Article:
Legal Information: Delaware

Custody

Updated: 
October 26, 2018

Who can get custody or visitation? Can relatives or other adults get visitation?

Generally, at least one of the child’s parents is entitled to custody and/or visitation. Both parents have the right to request visitation, and judges try to grant this, unless it would harm the child's physical health or emotional development.1

If a judge determines that the child is neglected, or if it is in the child's best interest, then s/he may grant guardianship to another person or to the Department of Services for Children, Youth and their Families.2

In addition, a non-parent, usually a relative of the child, can ask to be appointed as a legal guardian and can seek custody as well if the child is being neglected.2 Even if a guardian is appointed, the parents still have the right to have contact with the child and also have financial responsibility for the child.3 The Department of Services for Children, Youth and their Families can also seek full custody if the child is being abused and is in danger.4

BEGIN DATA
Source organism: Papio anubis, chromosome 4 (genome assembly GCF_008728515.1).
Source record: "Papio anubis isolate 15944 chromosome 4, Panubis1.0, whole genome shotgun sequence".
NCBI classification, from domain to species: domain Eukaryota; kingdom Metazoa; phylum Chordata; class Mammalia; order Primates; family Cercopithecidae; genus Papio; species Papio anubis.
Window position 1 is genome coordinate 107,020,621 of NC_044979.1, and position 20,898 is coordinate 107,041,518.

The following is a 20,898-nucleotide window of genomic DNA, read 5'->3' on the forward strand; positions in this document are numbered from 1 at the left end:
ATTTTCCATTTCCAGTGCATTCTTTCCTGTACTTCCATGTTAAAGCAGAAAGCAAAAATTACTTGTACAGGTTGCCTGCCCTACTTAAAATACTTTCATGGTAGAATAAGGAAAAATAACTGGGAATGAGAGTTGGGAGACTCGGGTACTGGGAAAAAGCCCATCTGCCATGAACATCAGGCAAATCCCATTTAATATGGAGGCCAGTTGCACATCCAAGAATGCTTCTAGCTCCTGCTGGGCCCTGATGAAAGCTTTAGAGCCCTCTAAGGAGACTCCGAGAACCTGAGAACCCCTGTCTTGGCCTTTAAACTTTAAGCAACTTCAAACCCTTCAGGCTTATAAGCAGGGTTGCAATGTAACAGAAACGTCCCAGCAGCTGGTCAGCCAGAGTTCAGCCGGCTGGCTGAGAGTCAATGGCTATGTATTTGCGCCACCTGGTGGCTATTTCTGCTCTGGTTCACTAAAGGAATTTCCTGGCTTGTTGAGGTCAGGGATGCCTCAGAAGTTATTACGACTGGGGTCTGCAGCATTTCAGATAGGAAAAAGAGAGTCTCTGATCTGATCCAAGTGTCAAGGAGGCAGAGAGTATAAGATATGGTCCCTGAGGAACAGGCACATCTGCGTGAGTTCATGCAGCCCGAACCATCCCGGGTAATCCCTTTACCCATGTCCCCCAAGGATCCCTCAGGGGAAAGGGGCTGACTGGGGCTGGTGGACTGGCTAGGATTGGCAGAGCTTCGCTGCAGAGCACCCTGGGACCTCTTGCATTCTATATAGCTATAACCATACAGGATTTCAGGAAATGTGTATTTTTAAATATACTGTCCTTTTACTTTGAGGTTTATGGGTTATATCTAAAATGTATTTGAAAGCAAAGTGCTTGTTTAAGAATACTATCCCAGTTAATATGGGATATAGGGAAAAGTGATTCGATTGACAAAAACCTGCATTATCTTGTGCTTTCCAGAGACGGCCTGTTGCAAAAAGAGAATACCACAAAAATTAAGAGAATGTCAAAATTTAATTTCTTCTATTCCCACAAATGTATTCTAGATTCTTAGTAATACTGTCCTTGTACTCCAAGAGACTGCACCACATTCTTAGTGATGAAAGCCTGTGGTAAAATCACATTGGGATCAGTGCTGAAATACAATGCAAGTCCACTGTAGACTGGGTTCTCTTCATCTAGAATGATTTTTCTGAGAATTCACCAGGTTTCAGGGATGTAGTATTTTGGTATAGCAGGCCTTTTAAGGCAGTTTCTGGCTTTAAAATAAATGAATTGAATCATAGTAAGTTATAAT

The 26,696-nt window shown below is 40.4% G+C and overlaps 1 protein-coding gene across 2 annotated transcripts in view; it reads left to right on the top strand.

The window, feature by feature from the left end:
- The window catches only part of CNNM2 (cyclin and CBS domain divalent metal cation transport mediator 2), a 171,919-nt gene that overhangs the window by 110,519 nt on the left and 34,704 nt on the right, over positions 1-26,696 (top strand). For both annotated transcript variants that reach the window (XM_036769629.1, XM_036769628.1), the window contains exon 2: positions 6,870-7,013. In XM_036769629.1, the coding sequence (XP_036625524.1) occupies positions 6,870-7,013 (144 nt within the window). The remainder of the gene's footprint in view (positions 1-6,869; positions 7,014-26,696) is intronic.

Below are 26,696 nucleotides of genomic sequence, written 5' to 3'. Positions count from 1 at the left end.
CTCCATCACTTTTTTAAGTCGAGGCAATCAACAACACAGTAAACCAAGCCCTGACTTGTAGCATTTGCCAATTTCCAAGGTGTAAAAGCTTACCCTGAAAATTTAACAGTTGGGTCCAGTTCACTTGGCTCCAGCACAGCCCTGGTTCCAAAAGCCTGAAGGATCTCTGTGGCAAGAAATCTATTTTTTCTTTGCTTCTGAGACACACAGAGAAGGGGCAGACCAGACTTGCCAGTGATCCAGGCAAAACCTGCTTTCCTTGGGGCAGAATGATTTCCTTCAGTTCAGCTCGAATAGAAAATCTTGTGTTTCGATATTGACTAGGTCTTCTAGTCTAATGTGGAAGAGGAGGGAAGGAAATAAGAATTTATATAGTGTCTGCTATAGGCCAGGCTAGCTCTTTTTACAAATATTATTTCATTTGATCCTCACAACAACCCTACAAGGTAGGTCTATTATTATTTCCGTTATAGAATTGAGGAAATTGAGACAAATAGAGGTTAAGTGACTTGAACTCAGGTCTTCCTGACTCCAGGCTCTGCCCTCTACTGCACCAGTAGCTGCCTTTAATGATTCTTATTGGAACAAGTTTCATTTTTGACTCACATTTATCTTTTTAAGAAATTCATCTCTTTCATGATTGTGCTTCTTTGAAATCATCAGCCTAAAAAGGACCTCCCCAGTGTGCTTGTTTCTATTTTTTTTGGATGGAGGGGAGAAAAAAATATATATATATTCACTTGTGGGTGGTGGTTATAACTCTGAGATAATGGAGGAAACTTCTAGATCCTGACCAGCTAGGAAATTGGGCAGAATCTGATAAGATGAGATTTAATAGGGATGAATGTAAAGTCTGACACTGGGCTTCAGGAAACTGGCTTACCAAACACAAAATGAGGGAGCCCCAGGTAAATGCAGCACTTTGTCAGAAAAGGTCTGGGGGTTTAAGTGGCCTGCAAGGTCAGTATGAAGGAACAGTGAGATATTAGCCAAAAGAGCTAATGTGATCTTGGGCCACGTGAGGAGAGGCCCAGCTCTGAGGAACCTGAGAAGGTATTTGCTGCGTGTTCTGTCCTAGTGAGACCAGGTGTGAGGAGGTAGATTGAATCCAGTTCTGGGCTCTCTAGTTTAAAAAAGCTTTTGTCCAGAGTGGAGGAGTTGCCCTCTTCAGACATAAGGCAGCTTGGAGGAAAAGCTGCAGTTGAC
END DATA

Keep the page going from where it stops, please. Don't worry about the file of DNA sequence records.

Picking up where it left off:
Also, any other adult can request visitation so long as s/he meets the following requirements:

  • s/he has a substantial and positive prior relationship with the child; or
  • s/he is a grandparent, aunt, uncle or adult sibling of the child.5

Through a guardian ad litem, children can also request visitation with a sibling (including half-siblings) or with other adults. To get visitation with an adult, the following must apply:

  • The adult consents to visitation with the child and;
  • The adult:
    • Has a substantial and positive prior relationship with the child; or
    • Is a grandparent, aunt, uncle or adult sibling of the child.5

A judge will decide all of this based on what s/he thinks is in the best interests of the child.

1 13 Del. C. § 728
2 13 Del. C. § 2330
3 13 Del. C. § 2331
4 13 Del. C. § 2512
5 13 Del. C. § 2410